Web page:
The Concise Encyclopedia of Economics
FEATURED ARTICLE

European Union

Marian L. Tupy

The origins of the EU are usually traced to the European Coal and Steel Community (1952). Heavily regulated coal and steel industries of Germany and France were to be administered by a supranational authority. Economic benefits of supranational control over one sector of the economy were expected to lead to demands for supranational management of other economic sectors. But supranationalism, characterized by bureaucratic planning and regulation, could not produce economic growth....

... The EU's redistributive policies will likely produce more negative-sum outcomes, discontentment, and tensions. The success of the European project may, therefore, lie in embracing a "voluntarist" Europe where individual states, businesses, and persons will be free to choose the nature and extent of their cooperation....

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NEW ARTICLE

Division of Labor

Michael Munger

Division of labor combines specialization and the partition of a complex production task into several, or many, sub-tasks. Its importance in economics lies in the fact that a given number of workers can produce far more output using division of labor compared to the same number of workers each working alone. Interestingly, this is true even if those working alone are expert artisans. The production increase has several causes. According to Adam Smith, these include increased dexterity from learning, innovations in tool design and use as the steps are defined more clearly, and savings in wasted motion changing from one task to another....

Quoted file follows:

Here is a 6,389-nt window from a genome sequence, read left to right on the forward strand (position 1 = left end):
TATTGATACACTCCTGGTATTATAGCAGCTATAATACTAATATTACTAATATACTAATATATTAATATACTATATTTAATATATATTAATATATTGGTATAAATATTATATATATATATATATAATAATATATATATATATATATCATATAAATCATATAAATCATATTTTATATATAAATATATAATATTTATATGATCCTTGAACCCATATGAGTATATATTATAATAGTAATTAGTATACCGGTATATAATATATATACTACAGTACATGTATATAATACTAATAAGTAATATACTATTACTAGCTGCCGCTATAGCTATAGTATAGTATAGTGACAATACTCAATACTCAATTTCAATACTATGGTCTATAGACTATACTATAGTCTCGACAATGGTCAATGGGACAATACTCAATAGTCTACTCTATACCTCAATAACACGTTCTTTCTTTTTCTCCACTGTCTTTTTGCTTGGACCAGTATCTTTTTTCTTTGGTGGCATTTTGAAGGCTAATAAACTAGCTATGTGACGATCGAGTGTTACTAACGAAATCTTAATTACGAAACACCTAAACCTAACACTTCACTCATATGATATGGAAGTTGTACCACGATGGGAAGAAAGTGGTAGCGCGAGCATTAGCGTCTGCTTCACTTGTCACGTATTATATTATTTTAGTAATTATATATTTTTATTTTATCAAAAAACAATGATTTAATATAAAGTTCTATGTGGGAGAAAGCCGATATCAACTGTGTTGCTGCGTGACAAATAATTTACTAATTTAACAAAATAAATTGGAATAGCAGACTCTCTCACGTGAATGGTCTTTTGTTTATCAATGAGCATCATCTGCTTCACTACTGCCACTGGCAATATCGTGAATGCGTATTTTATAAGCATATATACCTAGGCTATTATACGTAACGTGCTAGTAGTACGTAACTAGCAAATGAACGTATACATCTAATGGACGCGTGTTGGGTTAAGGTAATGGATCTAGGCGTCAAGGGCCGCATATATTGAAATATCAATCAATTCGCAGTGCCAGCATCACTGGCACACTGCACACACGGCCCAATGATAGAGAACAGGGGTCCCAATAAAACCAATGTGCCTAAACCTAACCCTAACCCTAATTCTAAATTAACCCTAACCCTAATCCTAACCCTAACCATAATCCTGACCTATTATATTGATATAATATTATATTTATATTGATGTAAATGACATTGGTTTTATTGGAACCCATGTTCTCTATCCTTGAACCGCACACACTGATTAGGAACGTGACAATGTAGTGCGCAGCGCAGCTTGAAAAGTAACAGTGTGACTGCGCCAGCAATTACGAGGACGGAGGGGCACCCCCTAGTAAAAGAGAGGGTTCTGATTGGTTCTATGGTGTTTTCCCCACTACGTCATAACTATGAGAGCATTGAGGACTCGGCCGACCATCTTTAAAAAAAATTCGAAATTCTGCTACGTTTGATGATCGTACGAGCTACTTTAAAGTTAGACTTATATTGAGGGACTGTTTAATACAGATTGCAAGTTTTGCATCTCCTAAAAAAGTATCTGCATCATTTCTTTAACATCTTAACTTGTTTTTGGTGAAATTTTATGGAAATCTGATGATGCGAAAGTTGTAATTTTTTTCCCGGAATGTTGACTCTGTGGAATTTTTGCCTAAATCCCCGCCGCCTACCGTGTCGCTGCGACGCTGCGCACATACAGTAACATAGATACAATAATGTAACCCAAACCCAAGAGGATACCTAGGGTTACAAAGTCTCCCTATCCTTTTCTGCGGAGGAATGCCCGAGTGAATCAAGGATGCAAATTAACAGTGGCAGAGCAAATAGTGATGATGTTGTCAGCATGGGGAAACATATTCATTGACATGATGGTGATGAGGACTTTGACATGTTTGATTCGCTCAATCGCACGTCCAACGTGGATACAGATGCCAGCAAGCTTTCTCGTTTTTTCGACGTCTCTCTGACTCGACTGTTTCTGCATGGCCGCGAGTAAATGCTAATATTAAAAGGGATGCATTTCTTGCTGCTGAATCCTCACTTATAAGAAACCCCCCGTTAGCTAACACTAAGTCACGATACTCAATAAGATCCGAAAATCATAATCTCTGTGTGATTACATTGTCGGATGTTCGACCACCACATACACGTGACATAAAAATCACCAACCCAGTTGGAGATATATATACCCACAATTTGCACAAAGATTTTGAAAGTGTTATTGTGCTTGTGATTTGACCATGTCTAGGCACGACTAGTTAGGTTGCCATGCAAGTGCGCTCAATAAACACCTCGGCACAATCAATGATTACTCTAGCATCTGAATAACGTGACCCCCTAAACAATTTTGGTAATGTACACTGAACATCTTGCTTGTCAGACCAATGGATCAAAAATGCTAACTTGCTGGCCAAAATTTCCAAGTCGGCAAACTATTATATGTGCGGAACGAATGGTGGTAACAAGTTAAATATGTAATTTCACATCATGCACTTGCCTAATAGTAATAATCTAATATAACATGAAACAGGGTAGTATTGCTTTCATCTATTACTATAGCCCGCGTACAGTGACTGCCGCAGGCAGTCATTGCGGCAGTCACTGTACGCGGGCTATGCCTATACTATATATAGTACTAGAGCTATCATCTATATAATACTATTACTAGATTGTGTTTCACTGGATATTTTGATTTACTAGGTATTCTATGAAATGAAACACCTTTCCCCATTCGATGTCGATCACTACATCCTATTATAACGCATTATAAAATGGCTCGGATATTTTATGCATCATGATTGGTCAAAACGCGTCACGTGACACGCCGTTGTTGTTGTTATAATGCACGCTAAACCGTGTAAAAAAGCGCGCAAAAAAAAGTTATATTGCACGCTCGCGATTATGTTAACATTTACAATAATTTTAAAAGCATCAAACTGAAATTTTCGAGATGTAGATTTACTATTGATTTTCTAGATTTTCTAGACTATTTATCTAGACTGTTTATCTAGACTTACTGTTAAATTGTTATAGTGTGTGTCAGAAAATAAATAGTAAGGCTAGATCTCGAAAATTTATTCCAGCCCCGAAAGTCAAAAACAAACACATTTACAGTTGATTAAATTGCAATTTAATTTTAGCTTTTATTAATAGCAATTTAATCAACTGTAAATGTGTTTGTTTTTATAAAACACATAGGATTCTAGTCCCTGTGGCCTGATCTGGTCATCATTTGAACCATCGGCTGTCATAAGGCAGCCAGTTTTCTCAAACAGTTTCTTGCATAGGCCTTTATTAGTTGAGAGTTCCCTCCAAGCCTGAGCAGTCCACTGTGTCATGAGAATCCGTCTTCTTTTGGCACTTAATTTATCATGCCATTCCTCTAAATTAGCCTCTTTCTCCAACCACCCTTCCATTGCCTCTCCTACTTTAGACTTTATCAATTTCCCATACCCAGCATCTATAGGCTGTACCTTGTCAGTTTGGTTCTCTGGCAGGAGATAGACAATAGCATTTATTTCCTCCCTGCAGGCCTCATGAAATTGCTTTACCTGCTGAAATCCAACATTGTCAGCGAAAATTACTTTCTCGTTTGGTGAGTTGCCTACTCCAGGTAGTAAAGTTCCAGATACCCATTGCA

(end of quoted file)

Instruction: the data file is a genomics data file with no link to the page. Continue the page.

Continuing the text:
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ALSO OF INTEREST

Gary Becker

Biography.

Public Choice

William F. Shughart II

Immigration

George J. Borjas

Health Care

Michael A. Morrisey

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FEATURED BIOGRAPHY

Robert W. Fogel

(1926-2013)

Robert Fogel was corecipient (with Douglass C. North) of the 1993 Nobel Prize in economics "for having renewed research in economic history by applying economic theory and quantitative methods in order to explain economic and institutional change."...

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FEATURED BIOGRAPHY

Gerard Debreu

(1921-2004)

Gerard Debreu's contributions are in general equilibrium theory--highly abstract theory about whether and how each market reaches equilibrium. In a famous paper coauthored with Kenneth Arrow and published in 1954, Debreu proved that under fairly unrestrictive assumptions, prices exist that bring markets into equilibrium. In his 1959 book, The Theory of Value, Debreu introduced more general equilibrium theory, using complex analytic tools from mathematics--set theory and topology--to prove his theorems. In 1983 Debreu was awarded the Nobel Prize "for having incorporated new analytical methods into economic theory and for his rigorous reformulation of the theory of general equilibrium."...

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